As has been tradition in January here at the Tap Takeover for the previous five years, I present the annual roundup of my favorite new to me beers of the previous calendar year. Why a “12-pack?” Well, everybody does a top 10 list and beer is generally sold in quantities of 6 and 12 packs. This Favorite of the Year 12-pack will feature the highest rated beers I’ve had the previous year. Of the twelve beers, there was only one beer I rated below 4.5 bottle caps on untappd, which is to say that I had some high-quality beers in 2022. This 12-pack is what I deemed as “Best” beers of the 349 unique beers I checked into untappd in 2022, from 126 different breweries. I think in previous years, a few beers I rated at 4.25 bottle caps made the list. According to untappd, I tried 105 different styles of beer, but what probably shouldn’t be a surprise at this point is the style I checked in the most: Pilsner – Czech.
As always, for the purposes of this post New means “New to Me” because a some beers on this list have been around for many, many years, but I had the beer for the first time in 2023.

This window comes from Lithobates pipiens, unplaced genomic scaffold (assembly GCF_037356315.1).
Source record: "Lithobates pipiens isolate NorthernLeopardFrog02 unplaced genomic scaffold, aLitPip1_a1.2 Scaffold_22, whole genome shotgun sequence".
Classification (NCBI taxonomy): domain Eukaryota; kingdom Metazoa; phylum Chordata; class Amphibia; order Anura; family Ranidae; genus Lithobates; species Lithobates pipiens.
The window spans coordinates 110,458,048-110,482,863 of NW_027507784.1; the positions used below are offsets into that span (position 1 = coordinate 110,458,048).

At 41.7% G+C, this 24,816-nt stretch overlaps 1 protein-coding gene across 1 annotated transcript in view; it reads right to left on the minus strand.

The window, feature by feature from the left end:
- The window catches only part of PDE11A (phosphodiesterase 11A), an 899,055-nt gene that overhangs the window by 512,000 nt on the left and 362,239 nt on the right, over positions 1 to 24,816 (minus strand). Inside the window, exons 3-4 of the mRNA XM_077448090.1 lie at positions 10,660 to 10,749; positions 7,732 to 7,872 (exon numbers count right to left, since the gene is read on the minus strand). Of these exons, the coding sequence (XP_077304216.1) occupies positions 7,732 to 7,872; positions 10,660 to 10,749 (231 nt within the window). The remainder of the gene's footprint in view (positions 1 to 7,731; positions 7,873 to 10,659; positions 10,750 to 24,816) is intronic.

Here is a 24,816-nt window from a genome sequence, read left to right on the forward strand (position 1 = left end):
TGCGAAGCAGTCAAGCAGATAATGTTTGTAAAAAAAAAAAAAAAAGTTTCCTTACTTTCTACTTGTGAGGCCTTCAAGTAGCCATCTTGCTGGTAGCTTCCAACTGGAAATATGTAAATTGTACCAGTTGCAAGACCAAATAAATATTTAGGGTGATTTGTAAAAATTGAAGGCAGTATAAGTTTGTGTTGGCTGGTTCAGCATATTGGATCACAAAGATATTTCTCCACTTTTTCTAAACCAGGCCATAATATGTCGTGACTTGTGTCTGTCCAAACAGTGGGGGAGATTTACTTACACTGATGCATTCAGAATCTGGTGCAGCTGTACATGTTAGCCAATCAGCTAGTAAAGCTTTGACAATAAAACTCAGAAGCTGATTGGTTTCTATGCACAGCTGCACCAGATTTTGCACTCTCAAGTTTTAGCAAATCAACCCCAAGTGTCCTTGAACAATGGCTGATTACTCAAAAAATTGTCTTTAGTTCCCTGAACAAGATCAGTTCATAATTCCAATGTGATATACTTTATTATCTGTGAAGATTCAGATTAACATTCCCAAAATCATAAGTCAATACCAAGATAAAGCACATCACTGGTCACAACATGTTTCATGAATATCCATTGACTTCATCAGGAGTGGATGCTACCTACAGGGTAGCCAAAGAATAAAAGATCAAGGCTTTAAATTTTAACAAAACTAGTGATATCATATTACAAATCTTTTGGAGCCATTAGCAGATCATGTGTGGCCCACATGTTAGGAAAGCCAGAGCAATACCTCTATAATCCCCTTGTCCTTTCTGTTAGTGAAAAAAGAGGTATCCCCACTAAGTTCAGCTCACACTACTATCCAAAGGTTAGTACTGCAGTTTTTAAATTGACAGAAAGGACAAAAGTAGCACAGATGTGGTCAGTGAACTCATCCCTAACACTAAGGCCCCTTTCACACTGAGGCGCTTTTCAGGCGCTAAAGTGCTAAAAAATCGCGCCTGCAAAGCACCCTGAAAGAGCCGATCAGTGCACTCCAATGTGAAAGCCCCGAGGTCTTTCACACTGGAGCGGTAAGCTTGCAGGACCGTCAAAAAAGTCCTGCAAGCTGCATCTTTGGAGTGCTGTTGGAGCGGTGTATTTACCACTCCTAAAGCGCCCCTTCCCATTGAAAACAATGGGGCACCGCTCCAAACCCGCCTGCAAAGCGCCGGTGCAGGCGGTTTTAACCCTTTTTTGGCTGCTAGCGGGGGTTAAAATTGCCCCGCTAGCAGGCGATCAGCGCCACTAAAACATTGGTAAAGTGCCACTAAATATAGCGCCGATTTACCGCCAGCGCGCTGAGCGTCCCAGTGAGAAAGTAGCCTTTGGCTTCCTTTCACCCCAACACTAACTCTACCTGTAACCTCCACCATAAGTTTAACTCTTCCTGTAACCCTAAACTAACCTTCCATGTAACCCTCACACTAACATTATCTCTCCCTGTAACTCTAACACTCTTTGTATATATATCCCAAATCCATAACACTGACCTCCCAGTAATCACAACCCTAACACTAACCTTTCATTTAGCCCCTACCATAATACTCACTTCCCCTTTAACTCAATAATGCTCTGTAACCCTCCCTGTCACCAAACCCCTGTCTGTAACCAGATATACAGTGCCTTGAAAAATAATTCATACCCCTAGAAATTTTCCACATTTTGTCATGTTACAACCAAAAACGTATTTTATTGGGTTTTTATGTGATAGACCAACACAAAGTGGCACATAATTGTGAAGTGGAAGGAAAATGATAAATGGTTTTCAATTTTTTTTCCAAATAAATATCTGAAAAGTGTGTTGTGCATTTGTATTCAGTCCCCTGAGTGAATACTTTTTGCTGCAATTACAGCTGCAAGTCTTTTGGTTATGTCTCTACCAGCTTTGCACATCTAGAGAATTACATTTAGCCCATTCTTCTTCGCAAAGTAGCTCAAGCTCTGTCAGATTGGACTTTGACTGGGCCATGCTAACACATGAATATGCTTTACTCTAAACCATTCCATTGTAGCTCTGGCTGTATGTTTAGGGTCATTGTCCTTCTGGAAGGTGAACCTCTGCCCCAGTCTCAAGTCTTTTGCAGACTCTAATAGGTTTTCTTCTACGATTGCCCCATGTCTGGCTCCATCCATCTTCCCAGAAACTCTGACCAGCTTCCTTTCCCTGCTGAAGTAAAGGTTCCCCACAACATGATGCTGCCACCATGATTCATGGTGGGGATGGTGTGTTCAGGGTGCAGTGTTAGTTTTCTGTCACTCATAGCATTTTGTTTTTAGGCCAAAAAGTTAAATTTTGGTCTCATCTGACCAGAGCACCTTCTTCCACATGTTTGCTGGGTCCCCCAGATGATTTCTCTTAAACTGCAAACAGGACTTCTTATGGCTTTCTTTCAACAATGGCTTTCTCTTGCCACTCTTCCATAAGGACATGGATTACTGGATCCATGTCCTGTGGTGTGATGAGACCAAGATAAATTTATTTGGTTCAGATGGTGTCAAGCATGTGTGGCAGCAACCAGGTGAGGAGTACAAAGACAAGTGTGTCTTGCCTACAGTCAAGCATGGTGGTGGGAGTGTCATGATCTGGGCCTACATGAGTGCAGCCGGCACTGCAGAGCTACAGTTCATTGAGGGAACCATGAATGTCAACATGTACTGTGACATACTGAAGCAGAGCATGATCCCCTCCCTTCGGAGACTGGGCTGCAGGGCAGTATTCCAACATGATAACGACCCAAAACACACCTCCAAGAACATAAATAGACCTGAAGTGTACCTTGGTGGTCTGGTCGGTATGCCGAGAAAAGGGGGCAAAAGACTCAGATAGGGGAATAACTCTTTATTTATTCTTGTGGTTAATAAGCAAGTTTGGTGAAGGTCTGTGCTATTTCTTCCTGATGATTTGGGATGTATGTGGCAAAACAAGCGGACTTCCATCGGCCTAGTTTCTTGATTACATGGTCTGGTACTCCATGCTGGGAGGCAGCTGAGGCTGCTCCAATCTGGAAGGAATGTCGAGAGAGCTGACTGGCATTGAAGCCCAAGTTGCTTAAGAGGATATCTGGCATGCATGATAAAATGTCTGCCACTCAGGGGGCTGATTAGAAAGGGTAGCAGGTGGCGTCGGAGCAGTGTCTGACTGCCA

While I had more beers from NJ breweries this year than probably any other year, only 5 of them make the top 12, which still comprises the dominant State. Again, as in past years, the annual 12-pack could have easily been comprised of 3 or 4 breweries, but the one rule I’ll stick to from past years is allowing only one beer per brewery to appear. That rule made it difficult to whittle down some breweries from whom I’ve had upwards of 10 beers in 2022.
If I’ve done a full review of the beer here at The Tap Takeover, the beer name links to that review, otherwise the beer name links to my untappd check-in for the beer. For the beers that I’ve reviewed, I’ve provided a truncated blurb of my beer review.
Here’s the style breakdown for the 12 beers below:
1 Baltic Porter
1 Dark Lager / Schwarzbier
1 Imperial / Double Oatmeal
1 Imperial / Double
1 Old Ale
1 Pumpkin Beer
1 Farmhouse Ale (Grisette)
Without further adieu, here are the 12 best beers I drank in 2022:
12. John | Bradley Brew Project | Pilsner – German | 4.25 bottle caps
This is the third beer (at the time) I had from Bradley Brew Project and it might be the best one. A clean, crisp, extremely well-crafted interpretation of a German Pilsner. This beer does just about everything correct for the style. There’s a slight lemon/lime presence on the finish, but overall, an excellent beer.
11. Wolfe’s Neck | Maine Beer Company | IPA –American | 4.5 bottle caps